Action Shot from the Asian Open Final

Competition – As I mentioned last time comp is a great focus and motivators but they can also take away from your mat time i.e. the tapering pre-comp, comp travel, and the recovery post comp. I suspect those two fewer competitions catered for some of that time difference. Now do not get me wrong I’m not saying don’t compete. I am just saying that as an older / part-time grappler is that it will eat into your class time so do not beat yourself up too much unless you want to get ill or injured as per my last point! I plan to step back onto the competition treadmill so to speak next year so it will be interesting to see how my numbers are affected.

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Valuing your time on the mat – The only obvious difference I could find was linked to a specific training session change. Since 16/17 my gym timetable changed as did some life circumstances which means I now visit my hubby’s gym every Thursday which has a longer class. Essentially, this has enabled me to increase my mat time, as those sessions are longer. One simple change that pretty much accounts for all my training increases. I know it is a bit anticlimactic but I guess there is no secret ingredient – training for longer once a week can really improve your training over a year!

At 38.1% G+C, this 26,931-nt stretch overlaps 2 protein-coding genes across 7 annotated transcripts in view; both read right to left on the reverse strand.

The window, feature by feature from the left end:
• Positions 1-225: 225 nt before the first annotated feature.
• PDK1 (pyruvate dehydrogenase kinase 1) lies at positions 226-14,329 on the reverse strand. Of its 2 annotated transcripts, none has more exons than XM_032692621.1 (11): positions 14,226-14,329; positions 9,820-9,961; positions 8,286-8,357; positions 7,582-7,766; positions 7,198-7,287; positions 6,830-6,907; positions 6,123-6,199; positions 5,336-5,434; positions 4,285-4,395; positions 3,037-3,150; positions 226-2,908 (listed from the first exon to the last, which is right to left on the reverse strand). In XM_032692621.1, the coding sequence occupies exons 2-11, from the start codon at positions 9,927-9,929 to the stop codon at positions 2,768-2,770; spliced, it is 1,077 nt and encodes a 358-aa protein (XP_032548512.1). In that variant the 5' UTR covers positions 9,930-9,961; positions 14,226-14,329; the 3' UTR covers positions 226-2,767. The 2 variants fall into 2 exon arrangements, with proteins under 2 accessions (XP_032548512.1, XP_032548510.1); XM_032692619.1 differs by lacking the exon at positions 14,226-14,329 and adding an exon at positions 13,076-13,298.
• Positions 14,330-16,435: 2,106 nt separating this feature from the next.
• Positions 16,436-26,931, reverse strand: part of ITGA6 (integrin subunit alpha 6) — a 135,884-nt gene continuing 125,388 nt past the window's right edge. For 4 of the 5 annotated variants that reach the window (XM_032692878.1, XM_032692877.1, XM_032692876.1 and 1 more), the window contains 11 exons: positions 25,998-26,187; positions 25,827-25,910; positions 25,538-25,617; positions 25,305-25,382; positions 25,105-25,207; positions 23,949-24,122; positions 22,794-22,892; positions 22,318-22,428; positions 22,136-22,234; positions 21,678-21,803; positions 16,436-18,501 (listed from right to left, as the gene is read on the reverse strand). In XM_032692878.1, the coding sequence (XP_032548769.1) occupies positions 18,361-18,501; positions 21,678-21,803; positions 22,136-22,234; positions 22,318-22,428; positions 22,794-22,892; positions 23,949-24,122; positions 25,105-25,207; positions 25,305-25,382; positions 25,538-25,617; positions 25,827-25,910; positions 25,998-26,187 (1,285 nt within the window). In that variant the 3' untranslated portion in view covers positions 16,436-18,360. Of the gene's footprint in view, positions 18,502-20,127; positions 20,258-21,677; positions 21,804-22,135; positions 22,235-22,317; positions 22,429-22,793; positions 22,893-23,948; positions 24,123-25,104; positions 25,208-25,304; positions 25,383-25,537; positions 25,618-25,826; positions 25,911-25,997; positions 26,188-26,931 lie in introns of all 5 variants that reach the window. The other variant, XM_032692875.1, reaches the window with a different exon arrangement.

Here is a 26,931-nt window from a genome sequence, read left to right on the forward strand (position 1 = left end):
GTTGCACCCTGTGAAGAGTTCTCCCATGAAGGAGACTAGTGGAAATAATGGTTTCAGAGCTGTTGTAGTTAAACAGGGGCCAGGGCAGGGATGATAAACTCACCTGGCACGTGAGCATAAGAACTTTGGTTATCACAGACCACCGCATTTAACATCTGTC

Nevertheless, how can people duplicate this / how can I build on those gains? – it is not like you can constantly increase or change the gym timetable just for your own personal needs! So for me, I think my focus is on two things moving forward –

  1. Early class drilling – my biggest mat gains where when I took advantage of pre-class open mats for drilling. This is something I stopped doing as the year progressed but doing so tended to increase my mat time by an extra 30 min each week which does add up so I need to get back in the habit.
  2. Active RecoveryMinion LiftingThis really has not improved much since 2016. This year I was slightly more consistent with my gym work but whilst strength training has been important to helping me stay injury free I have discovered maintaining it on the run-up to competition is hard for me both in terms of time but also for my recovery. It is often is the first thing to go when stress (either training or life-related) builds up. So moving into the New Year I am trying to juggle my sessions again to try to find a weight day that suits better. I am also hoping the addition of Yoga that I started towards the end of the year will help with my recovery and ultimate my mat time too.

I hope you have found my geekiness and reflections useful. I am going to try to continue to track my training as I find Marune a bit like my fitness pal I found the accountability useful in terms of both kicking my bottom onto the mat but also empowering me that’s it ok to take a rest!

Feel free to let me know any tips or tricks you use to maximise the frequency and quality of your training as let’s be honest – “every little helps”!

Photo Credit – Pexels.com